Ghoulish goodies

The scary season is upon us and, this year, the food really does have eyes! Here at Nutritionist Resource, we love any excuse to dress up and get creative in the kitchen, and this Halloween is no different.

A plate of Halloween banana lollies

From devilishly good desserts to scary snacks, it’s time to (trick or) treat yourself, friends, family and neighbours to these tasty ghoulish goodies from nutritionist and health coach, Kate Dimmer

Frozen banana monster lollies

Makes 4

Ingredients

  • 100g dark chocolate
  • 2 bananas
  • 4 lolly sticks
  • 3 tablespoons desiccated coconut
  • Handful of edible eyes

Method

  1. Gently melt the chocolate in a bowl on a pan of hot water or use the microwave. 
  2. Cut the bananas in half horizontally, and insert a lolly stick into each half. Either dip the ends of the banana in the melted chocolate, or drizzle it on in messy zig zags.
  3. Sprinkle over the coconut, if using (you might like to drizzle on some more chocolate after).
  4. Add the googly eyes to create your monsters. 
  5. Lay the bananas carefully on baking paper and place in the freezer for 1–2 hours.

Options: cut the bananas into bite-sized chunks for smaller lollies. Chopped hazelnuts could be used as sprinkles instead of coconut, or leave without nuts.

Halloween potato skin pizzas

Makes 4

Ingredients

  • 300g jar tomato passata or tomato pizza base sauce (if making at home, see below)
  • 2 large red-skinned baking potatoes, scrubbed
  • Olive oil
  • Grated mozzarella cheese
  • Handful of peppers
  • Handful of olives
  • Handful of mushrooms
  • Handful of carrots

For the pizza sauce 

  • 1 can chopped tomatoes
  • Pinch of dried oregano
  • 1 tbsp tomato puree 
  • Pinch of salt and pepper 

Method 

  1. Preheat the oven to 180 degrees.
  2. If making the sauce, empty a can of tomatoes into a pan and simmer gently. Season with oregano, a spoonful of tomato puree, salt and pepper, and stir well (you can also blend with a stick blender). Set to one side.
  3. Cut the potatoes in half lengthways and prick them all over. Brush the skins with olive oil. Place the halved potatoes on a baking sheet, and bake for 45 minutes until tender.
  4. When tender, scoop out some of the potato, leaving a shallow layer of potato in each skin. Keep the scooped out potato for something else, such as fish cakes or mash. 
  5. Take each potato skin, layer on the tomato sauce, grated cheese and arrange the toppings into creepy monster faces. 
  6. Bake for a further 10 minutes until the cheese is bubbly. 
Two pumpkins

Spooky oaty energy balls

Makes 6–8 balls

Ingredients

  • 100g nut butter
  • 40g honey
  • 70g rolled oats
  • 20g sunflower seeds
  • 20g dark chocolate chips (optional)
  • Handful of edible eyes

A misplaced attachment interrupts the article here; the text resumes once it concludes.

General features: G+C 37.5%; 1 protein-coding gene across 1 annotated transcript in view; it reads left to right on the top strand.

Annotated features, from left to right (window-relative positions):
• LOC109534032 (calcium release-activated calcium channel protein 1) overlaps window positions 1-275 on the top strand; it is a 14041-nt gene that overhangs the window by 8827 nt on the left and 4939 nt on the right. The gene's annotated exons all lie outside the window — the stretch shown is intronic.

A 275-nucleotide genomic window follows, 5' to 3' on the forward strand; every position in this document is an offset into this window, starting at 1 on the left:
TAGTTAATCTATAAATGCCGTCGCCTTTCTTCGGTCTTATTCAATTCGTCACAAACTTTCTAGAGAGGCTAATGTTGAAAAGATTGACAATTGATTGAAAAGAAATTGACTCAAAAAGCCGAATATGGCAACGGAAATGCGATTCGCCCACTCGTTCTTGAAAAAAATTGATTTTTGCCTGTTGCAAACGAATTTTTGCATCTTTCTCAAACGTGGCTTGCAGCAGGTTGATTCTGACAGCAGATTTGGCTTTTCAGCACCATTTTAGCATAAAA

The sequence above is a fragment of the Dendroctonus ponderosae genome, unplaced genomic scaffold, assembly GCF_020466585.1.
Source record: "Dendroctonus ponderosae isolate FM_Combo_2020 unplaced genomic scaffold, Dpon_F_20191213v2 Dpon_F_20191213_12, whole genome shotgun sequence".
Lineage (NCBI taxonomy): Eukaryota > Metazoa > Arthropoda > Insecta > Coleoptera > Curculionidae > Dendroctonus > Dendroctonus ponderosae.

Method

  1. In a bowl, add the nut butter and honey, and mix thoroughly. 
  2. Stir in the rest of the ingredients until fully mixed.
  3. Take small spoonfuls of mixture (about 4cm in diameter) and roll into balls. Push the edible eyes into the balls.
  4. Line a container with baking paper and gently place the energy balls inside. Refrigerate for 30 minutes and serve. Can be kept refrigerated for up to 7 days.

The healthy bit 

Frozen banana monster lollies

The monster banana lollies are fun to make and full of goodness. Bananas are a source of fibre and contain high levels of many vitamins and minerals including vitamin B6, key for brain development, and manganese which contributes to brain function and bone formation.

The addition of dark chocolate gives an extra sweetness without the added ingredients in some shop-bought treats. Dark chocolate (which is dairy-free) is a great source of antioxidants, particularly polyphenols.

Polyphenols can balance the good and bad bacteria in the gut, supporting digestion, mood, and resistance to infections. 

Halloween potato skin pizzas

These scrumptious filling ‘pizzas’ are gluten-free, and a high-fibre alternative to a traditional pizza base. Fibre supports good digestion and happy gut bacteria. The crispy potato skins are packed with energy-boosting nutrients including B vitamins and folate, important for the nervous system.

Tomato sauce adds a dash of antioxidants from the carotenoid family – beta carotene, lutein and lycopene – all important to support your child’s immune system and vision. Depending on your choice of toppings, peppers are high in vitamin C so make a good choice for boosting children’s natural defences, and increasing their daily vegetable count!

Spooky oaty energy balls

Healthy treats that are easy and enjoyable to prepare, the oat balls contain high fibre, slow-release carbohydrates so provide energy gradually without a quick sugar spike. This kind of fibre is called soluble fibre and helps with regular bowel movements, as well as keeping our good bacteria in balance.

The sunflower seeds, together with the oats and nut butter, make this a protein-packed snack, again keeping blood sugar levels more stable than conventional treats. Sunflower seeds are high in immune-supporting antioxidants vitamin E and selenium, as well as magnesium, important for bone strength and energy production.


This recipe was originally published in the 2021 October edition of Happiful magazine, to purchase your copy, visit shop.happiful.com.

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Written by Katie Hoare

Katie is a writer for Nutritionist Resource.

Written by Katie Hoare

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